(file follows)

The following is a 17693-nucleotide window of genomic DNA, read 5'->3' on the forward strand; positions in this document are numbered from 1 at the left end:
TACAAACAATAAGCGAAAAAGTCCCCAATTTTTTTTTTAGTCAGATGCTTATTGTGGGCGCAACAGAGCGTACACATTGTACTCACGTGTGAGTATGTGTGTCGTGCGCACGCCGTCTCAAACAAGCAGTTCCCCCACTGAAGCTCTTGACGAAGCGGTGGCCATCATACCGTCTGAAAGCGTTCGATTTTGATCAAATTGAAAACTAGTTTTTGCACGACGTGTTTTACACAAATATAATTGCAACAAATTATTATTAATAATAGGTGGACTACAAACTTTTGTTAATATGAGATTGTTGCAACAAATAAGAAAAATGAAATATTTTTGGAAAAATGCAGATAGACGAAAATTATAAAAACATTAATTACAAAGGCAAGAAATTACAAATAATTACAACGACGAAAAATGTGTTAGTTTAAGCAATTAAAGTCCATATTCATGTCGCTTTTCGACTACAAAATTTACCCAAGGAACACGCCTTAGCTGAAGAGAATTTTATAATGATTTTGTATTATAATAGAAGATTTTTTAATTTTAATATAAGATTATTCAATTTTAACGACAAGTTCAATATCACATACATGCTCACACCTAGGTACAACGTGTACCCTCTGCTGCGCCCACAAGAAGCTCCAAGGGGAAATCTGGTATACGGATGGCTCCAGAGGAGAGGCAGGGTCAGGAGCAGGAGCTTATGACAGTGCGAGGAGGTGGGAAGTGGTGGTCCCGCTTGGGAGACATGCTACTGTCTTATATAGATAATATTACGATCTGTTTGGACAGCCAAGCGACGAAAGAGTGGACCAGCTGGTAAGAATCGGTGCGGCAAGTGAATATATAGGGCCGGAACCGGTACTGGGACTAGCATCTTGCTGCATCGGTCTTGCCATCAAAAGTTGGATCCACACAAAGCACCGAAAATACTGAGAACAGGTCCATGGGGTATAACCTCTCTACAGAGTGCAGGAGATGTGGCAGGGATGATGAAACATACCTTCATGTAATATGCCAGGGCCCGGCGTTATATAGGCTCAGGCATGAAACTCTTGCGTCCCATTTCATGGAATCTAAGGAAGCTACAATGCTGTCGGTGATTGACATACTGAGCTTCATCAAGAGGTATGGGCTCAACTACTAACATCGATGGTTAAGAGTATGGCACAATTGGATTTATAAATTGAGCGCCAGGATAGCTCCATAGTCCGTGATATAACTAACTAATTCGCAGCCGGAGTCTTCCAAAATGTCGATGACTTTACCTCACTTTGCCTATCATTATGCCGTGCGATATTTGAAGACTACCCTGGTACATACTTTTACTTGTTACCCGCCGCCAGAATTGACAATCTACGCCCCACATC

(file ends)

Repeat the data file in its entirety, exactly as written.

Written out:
The following is a 17693-nucleotide window of genomic DNA, read 5'->3' on the forward strand; positions in this document are numbered from 1 at the left end:
TACAAACAATAAGCGAAAAAGTCCCCAATTTTTTTTTTAGTCAGATGCTTATTGTGGGCGCAACAGAGCGTACACATTGTACTCACGTGTGAGTATGTGTGTCGTGCGCACGCCGTCTCAAACAAGCAGTTCCCCCACTGAAGCTCTTGACGAAGCGGTGGCCATCATACCGTCTGAAAGCGTTCGATTTTGATCAAATTGAAAACTAGTTTTTGCACGACGTGTTTTACACAAATATAATTGCAACAAATTATTATTAATAATAGGTGGACTACAAACTTTTGTTAATATGAGATTGTTGCAACAAATAAGAAAAATGAAATATTTTTGGAAAAATGCAGATAGACGAAAATTATAAAAACATTAATTACAAAGGCAAGAAATTACAAATAATTACAACGACGAAAAATGTGTTAGTTTAAGCAATTAAAGTCCATATTCATGTCGCTTTTCGACTACAAAATTTACCCAAGGAACACGCCTTAGCTGAAGAGAATTTTATAATGATTTTGTATTATAATAGAAGATTTTTTAATTTTAATATAAGATTATTCAATTTTAACGACAAGTTCAATATCACATACATGCTCACACCTAGGTACAACGTGTACCCTCTGCTGCGCCCACAAGAAGCTCCAAGGGGAAATCTGGTATACGGATGGCTCCAGAGGAGAGGCAGGGTCAGGAGCAGGAGCTTATGACAGTGCGAGGAGGTGGGAAGTGGTGGTCCCGCTTGGGAGACATGCTACTGTCTTATATAGATAATATTACGATCTGTTTGGACAGCCAAGCGACGAAAGAGTGGACCAGCTGGTAAGAATCGGTGCGGCAAGTGAATATATAGGGCCGGAACCGGTACTGGGACTAGCATCTTGCTGCATCGGTCTTGCCATCAAAAGTTGGATCCACACAAAGCACCGAAAATACTGAGAACAGGTCCATGGGGTATAACCTCTCTACAGAGTGCAGGAGATGTGGCAGGGATGATGAAACATACCTTCATGTAATATGCCAGGGCCCGGCGTTATATAGGCTCAGGCATGAAACTCTTGCGTCCCATTTCATGGAATCTAAGGAAGCTACAATGCTGTCGGTGATTGACATACTGAGCTTCATCAAGAGGTATGGGCTCAACTACTAACATCGATGGTTAAGAGTATGGCACAATTGGATTTATAAATTGAGCGCCAGGATAGCTCCATAGTCCGTGATATAACTAACTAATTCGCAGCCGGAGTCTTCCAAAATGTCGATGACTTTACCTCACTTTGCCTATCATTATGCCGTGCGATATTTGAAGACTACCCTGGTACATACTTTTACTTGTTACCCGCCGCCAGAATTGACAATCTACGCCCCACATC